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Alabama Course of Study: US Citizenship, Grade 7

Below you will find the standards relevant to U.S. History from the ALCOS for Social Studies, grade 7. Beneath each standard are links to web resources that may be useful to you and your students.

  1. Describe influences of ancient Greece, the Magna Carta, and the Mayflower Compact on the government of the United States
    • Declare the Causes: The Declaration of Independence
      Series of 8 lessons on the Declaration of Independence in which students investigate the complaints being made by the colonists and understand the document's purpose.
    • The Charters of Freedom
      Interactive website on the documents of the American Revolution and the new government (The Declaration of Independence, Constitution, and Bill of Rights) provided by the National Archives.
    • James Madison.com
      A collection of links to external lesson plans for teaching about the Constitution
  2. Compare the government of the United States with other governmental systems.
  3. Describe essential characteristics of state and local governments in the United States.
    • GovSpot for Kids: Alabama
      Compilation of links to official websites for Alabama's branches of government, the Constitution, and various Departments and agencies.
    • Al.gov
      Website for the state of Alabama, with links for finding names and contact information for state and local government officials as well as state and federal representatives.
    • Overview of Alabama Constitutions
      Brief history of Alabama's six state Constitutions.
    • 1901 Alabama Constitution
      Online text of document, with summary of each article along left margin.
  4. Compare duties and functions of members of legislative, executive, and judicial branches of local, state, and national governments.
    • Congress Lesson Plan
      The students will research and present a computer slide-show on the requirements of office of the Senate and the House of Representatives and a special focus on the two Senators and a House member from one selected state. The students will create an election brochure in which they themselves will run for one of the above offices.
    • Separation of Powers
      Lesson plan in which students define the concept of federalism, describe how federalism works at government and school levels, and create a written proposal outlining the powers a school-wide government should hold and the powers individual classrooms should hold.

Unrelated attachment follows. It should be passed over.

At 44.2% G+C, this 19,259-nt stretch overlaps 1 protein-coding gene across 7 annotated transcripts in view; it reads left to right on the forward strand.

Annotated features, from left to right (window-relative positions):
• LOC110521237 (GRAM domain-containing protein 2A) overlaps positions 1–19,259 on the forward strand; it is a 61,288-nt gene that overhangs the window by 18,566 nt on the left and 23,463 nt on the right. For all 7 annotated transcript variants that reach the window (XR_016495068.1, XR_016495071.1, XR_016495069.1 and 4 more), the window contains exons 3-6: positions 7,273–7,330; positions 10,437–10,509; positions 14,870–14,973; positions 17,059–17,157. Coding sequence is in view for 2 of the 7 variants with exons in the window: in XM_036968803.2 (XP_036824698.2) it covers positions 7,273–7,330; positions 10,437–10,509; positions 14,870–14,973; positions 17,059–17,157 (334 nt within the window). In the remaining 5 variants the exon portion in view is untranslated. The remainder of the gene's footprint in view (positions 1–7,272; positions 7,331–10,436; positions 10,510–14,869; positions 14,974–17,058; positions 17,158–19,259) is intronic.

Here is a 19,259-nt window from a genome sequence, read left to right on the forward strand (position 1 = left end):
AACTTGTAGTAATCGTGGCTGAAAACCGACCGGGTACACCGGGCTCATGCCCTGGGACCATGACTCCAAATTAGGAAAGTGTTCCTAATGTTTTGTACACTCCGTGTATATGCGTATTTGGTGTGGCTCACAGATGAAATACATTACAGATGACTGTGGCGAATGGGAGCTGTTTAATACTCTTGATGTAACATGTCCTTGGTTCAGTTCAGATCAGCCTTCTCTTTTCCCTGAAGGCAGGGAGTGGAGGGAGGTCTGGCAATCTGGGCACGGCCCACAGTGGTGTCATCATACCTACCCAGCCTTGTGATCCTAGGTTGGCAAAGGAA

• Checks and Balances Lesson Plan
      Uses flow charts to explain the balance of power between the branches of the U.S. government and then has students participate in a simulation where they represent different branches of government in the lawmaking process.
    • Balancing Three Branches at Once
      Using primary source documents, your students can see clear demonstrations of how one branch of our government can check another.
    • What Does the President of the United States Do?
      Students will create a wiki page that reflects the President of the United States fulfilling five of his formal or informal roles. Students will use the Internet to visit the White House Photo Gallery and capture snapshots of the President of the United States fulfilling his roles. Students will create a Wiki page on which they display pictures of the President fulfilling his roles and identify the role being fulfilled.
  5. Describe examples of conflict, cooperation, and interdependence of groups, societies, and nations, using past and current events.
    • Birmingham Civil Rights Institute
      Website for BCRI, with extensive resources page, searchable archive, photo gallery, and online exhibits on the history of the Civil Rights Movement.
    • Civil Rights Movement Unit
      Unit Plan from the AL Dept. of History and Archives which chronicles the Civil Rights Movement in Alabama.
    • Rosa Parks and the Civil Rights Movement
      This lesson introduces students to Rosa Parks and the beginning of the Montgomery Bus Boycott. After considering the impact of Ms. Parks' heroism, students will explore its relevance to the beginning of the Civil Rights Movement. Students will learn new vocabulary and will answer a questionnaire that will be published on the web. Students will then create a tribute to Rosa Parks' heroism that will be submitted to a classroom book.
    • Epicenter of the Civil Rights Movement
      Brief article from History.com describing Alabama's role in the Civil Rights Movement. Also includes links to more detailed information about the movement and specific people and events.
    • Timeline
      Timeline of the Civil Rights Movement from CNN


Teaching American History Program | The University of Alabama
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